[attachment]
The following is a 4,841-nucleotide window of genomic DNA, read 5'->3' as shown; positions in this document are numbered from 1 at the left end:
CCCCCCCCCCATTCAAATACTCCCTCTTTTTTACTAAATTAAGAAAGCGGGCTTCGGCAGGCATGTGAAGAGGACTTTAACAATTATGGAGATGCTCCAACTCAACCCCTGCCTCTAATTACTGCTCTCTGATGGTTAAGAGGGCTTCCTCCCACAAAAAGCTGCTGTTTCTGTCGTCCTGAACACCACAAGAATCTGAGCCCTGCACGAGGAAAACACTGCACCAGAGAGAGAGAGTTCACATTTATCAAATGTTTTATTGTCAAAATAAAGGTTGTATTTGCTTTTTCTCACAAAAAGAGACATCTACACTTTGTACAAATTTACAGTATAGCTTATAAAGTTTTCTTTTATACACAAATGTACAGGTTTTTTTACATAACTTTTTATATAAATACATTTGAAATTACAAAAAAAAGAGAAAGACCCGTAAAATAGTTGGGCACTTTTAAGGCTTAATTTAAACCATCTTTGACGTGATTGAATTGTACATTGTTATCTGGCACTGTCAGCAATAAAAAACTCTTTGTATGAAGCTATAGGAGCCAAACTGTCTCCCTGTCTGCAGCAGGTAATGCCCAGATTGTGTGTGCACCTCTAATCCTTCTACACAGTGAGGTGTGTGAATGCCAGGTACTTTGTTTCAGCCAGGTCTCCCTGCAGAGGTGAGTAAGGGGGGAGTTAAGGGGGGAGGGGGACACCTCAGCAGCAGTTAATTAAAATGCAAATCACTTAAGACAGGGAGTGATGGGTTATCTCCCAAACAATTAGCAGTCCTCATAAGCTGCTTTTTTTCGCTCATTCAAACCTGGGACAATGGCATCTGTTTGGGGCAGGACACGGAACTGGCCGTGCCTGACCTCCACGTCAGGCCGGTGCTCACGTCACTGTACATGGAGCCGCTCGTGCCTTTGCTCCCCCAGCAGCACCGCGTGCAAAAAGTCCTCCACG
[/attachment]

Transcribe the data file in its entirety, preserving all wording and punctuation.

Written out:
The following is a 4,841-nucleotide window of genomic DNA, read 5'->3' as shown; positions in this document are numbered from 1 at the left end:
CCCCCCCCCCATTCAAATACTCCCTCTTTTTTACTAAATTAAGAAAGCGGGCTTCGGCAGGCATGTGAAGAGGACTTTAACAATTATGGAGATGCTCCAACTCAACCCCTGCCTCTAATTACTGCTCTCTGATGGTTAAGAGGGCTTCCTCCCACAAAAAGCTGCTGTTTCTGTCGTCCTGAACACCACAAGAATCTGAGCCCTGCACGAGGAAAACACTGCACCAGAGAGAGAGAGTTCACATTTATCAAATGTTTTATTGTCAAAATAAAGGTTGTATTTGCTTTTTCTCACAAAAAGAGACATCTACACTTTGTACAAATTTACAGTATAGCTTATAAAGTTTTCTTTTATACACAAATGTACAGGTTTTTTTACATAACTTTTTATATAAATACATTTGAAATTACAAAAAAAAGAGAAAGACCCGTAAAATAGTTGGGCACTTTTAAGGCTTAATTTAAACCATCTTTGACGTGATTGAATTGTACATTGTTATCTGGCACTGTCAGCAATAAAAAACTCTTTGTATGAAGCTATAGGAGCCAAACTGTCTCCCTGTCTGCAGCAGGTAATGCCCAGATTGTGTGTGCACCTCTAATCCTTCTACACAGTGAGGTGTGTGAATGCCAGGTACTTTGTTTCAGCCAGGTCTCCCTGCAGAGGTGAGTAAGGGGGGAGTTAAGGGGGGAGGGGGACACCTCAGCAGCAGTTAATTAAAATGCAAATCACTTAAGACAGGGAGTGATGGGTTATCTCCCAAACAATTAGCAGTCCTCATAAGCTGCTTTTTTTCGCTCATTCAAACCTGGGACAATGGCATCTGTTTGGGGCAGGACACGGAACTGGCCGTGCCTGACCTCCACGTCAGGCCGGTGCTCACGTCACTGTACATGGAGCCGCTCGTGCCTTTGCTCCCCCAGCAGCACCGCGTGCAAAAAGTCCTCCACG